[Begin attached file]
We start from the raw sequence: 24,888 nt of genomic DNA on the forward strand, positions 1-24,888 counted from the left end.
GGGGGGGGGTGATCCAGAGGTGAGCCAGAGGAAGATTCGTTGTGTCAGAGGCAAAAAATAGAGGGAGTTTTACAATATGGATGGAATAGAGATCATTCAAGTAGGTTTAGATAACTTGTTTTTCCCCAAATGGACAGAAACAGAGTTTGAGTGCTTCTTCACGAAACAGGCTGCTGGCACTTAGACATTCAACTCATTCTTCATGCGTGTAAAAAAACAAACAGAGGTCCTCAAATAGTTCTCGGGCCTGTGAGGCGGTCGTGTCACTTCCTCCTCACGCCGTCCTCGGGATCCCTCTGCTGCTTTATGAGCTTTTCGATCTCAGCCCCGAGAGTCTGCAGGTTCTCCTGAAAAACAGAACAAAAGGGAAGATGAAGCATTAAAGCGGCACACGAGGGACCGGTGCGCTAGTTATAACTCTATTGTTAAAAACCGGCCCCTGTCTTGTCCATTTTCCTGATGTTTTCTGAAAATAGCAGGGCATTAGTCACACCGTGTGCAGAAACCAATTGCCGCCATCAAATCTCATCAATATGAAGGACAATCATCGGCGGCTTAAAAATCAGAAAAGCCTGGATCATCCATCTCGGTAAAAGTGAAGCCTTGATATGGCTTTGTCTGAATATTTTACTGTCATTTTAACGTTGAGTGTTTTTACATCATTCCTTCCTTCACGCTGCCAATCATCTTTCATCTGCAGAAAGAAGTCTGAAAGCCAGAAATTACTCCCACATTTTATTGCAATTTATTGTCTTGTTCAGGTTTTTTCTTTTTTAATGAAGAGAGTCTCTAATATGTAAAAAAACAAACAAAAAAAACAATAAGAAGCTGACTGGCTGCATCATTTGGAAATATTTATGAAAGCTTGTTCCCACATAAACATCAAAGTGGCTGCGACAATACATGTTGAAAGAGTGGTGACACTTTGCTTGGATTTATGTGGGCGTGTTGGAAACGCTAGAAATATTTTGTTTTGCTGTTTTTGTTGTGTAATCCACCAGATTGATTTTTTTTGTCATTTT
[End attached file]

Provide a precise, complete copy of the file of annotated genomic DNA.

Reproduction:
We start from the raw sequence: 24,888 nt of genomic DNA on the forward strand, positions 1-24,888 counted from the left end.
GGGGGGGGGTGATCCAGAGGTGAGCCAGAGGAAGATTCGTTGTGTCAGAGGCAAAAAATAGAGGGAGTTTTACAATATGGATGGAATAGAGATCATTCAAGTAGGTTTAGATAACTTGTTTTTCCCCAAATGGACAGAAACAGAGTTTGAGTGCTTCTTCACGAAACAGGCTGCTGGCACTTAGACATTCAACTCATTCTTCATGCGTGTAAAAAAACAAACAGAGGTCCTCAAATAGTTCTCGGGCCTGTGAGGCGGTCGTGTCACTTCCTCCTCACGCCGTCCTCGGGATCCCTCTGCTGCTTTATGAGCTTTTCGATCTCAGCCCCGAGAGTCTGCAGGTTCTCCTGAAAAACAGAACAAAAGGGAAGATGAAGCATTAAAGCGGCACACGAGGGACCGGTGCGCTAGTTATAACTCTATTGTTAAAAACCGGCCCCTGTCTTGTCCATTTTCCTGATGTTTTCTGAAAATAGCAGGGCATTAGTCACACCGTGTGCAGAAACCAATTGCCGCCATCAAATCTCATCAATATGAAGGACAATCATCGGCGGCTTAAAAATCAGAAAAGCCTGGATCATCCATCTCGGTAAAAGTGAAGCCTTGATATGGCTTTGTCTGAATATTTTACTGTCATTTTAACGTTGAGTGTTTTTACATCATTCCTTCCTTCACGCTGCCAATCATCTTTCATCTGCAGAAAGAAGTCTGAAAGCCAGAAATTACTCCCACATTTTATTGCAATTTATTGTCTTGTTCAGGTTTTTTCTTTTTTAATGAAGAGAGTCTCTAATATGTAAAAAAACAAACAAAAAAAACAATAAGAAGCTGACTGGCTGCATCATTTGGAAATATTTATGAAAGCTTGTTCCCACATAAACATCAAAGTGGCTGCGACAATACATGTTGAAAGAGTGGTGACACTTTGCTTGGATTTATGTGGGCGTGTTGGAAACGCTAGAAATATTTTGTTTTGCTGTTTTTGTTGTGTAATCCACCAGATTGATTTTTTTTGTCATTTT